This article is part of our Fortnite series.
The third edition of the Summer Skirmish Series is now in the books and, uh, it wasn’t great. To be fair, it was better than the initial outing, but then again, that wasn’t a very high bar to surpass. It just feels like after three weeks, Epic still hasn’t found something that works completely. Sure, there were some things to like about this week, but there is still a ton of room for growth.
Before we get too deep, let’s run through what this week’s format was. We were back to duos in what Epic dubbed “Race to the Crown.” In this format, a win netted you four points while notching five or more kills in a game got you two points. The first duo to reach 13 points would end up with the tournament win and the $60,000 grand prize. There was an additional incentive of $6,500 going to the team with the most eliminations in each match.
Right off the bat, this format was incredibly odd. The biggest issue was that there was only two ways to get points and since there was no odd values, teams ended up tied for the majority of the day. This led to a ridiculous amount of confusion when it came to the final few games as not even the casters knew what what happening in terms of the standings. Especially when trying to create a new esport, which Epic is attempting to do make not mistake, communication and understanding NEED to be clear. It seems obvious now, but you should never run into a situation where two teams tie by virtue of the scoring being almost predisposed to result in a tie.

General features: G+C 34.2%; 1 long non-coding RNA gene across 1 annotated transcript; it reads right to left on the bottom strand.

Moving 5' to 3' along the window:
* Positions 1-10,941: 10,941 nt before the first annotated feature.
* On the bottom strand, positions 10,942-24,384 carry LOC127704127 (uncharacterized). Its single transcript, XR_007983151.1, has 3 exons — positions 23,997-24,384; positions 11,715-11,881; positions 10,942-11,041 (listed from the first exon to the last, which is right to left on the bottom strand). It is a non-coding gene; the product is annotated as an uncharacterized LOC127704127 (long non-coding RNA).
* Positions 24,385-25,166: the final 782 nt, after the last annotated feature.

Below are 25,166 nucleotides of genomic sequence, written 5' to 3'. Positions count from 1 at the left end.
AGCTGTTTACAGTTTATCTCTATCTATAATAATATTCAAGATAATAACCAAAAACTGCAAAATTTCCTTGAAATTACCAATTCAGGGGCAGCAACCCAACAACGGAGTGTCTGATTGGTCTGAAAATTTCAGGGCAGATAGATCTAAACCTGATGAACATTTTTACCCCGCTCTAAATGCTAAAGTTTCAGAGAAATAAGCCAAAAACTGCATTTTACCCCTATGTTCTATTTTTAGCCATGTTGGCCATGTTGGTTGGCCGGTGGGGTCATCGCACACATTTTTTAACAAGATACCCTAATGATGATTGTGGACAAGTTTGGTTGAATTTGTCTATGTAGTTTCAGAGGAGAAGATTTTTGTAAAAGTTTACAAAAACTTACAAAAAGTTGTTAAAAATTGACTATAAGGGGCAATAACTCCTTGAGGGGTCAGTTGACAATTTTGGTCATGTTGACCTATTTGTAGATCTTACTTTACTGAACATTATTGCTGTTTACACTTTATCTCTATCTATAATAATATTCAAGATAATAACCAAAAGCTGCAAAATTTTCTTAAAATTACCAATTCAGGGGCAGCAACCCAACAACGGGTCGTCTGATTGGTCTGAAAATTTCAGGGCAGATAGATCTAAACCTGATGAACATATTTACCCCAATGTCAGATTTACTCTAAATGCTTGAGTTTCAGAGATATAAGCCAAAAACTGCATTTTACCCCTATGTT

Not only was the scoring odd in that respect, the fact that there was a cap on points for kills was a huge oversight. I’m glad that kills were important since it led to slightly more engaging gameplay than the first week, but no other “major” incentive (sorry, $6,500 doesn’t count) besides reaching the cap had the same net effect. Instead of the camping happening the entire game, the camping just got moved to the mid-late game this week. Once teams got their five kills, they simply backed off and played for the win instead of playing for the kills.
Don’t get me wrong, I’m not faulting the players here. When it doesn’t matter if you get a ton of kills, there’s no point in being aggressive. But the passivity just makes for boring gameplay, in my opinion.
With that being said, I will admit that even the campy late games we saw this week were more exciting than the campy late games we saw in Week 1. A lot of that has to do with the changes that Epic made to the timing of the zones in the last patch. There’s much less time between zones and the zone starts moving in the sixth circle now, which forces teams to move around a lot more. This did lead to some pretty intense moments like this.
Everything leading up to those moments, though, was a snoozefest of the greatest proportions. While the meta has long been “get the high ground,” these tournaments have morphed things towards “build tunnels to protect yourself for as long as possible.” Rather than engaging, teams just hug the zone and build tunnels around them. Team Liquid is the best as this, as you can see the clip below. It’s a weird thing to claim you’re “best” at in a Battle Royale game, but here we are.
So yeah, that gets real boring to watch after a while. I would much rather see teams do a lot more pushing and get into actual buildfights that take a bit more skill than simply building walls around yourself.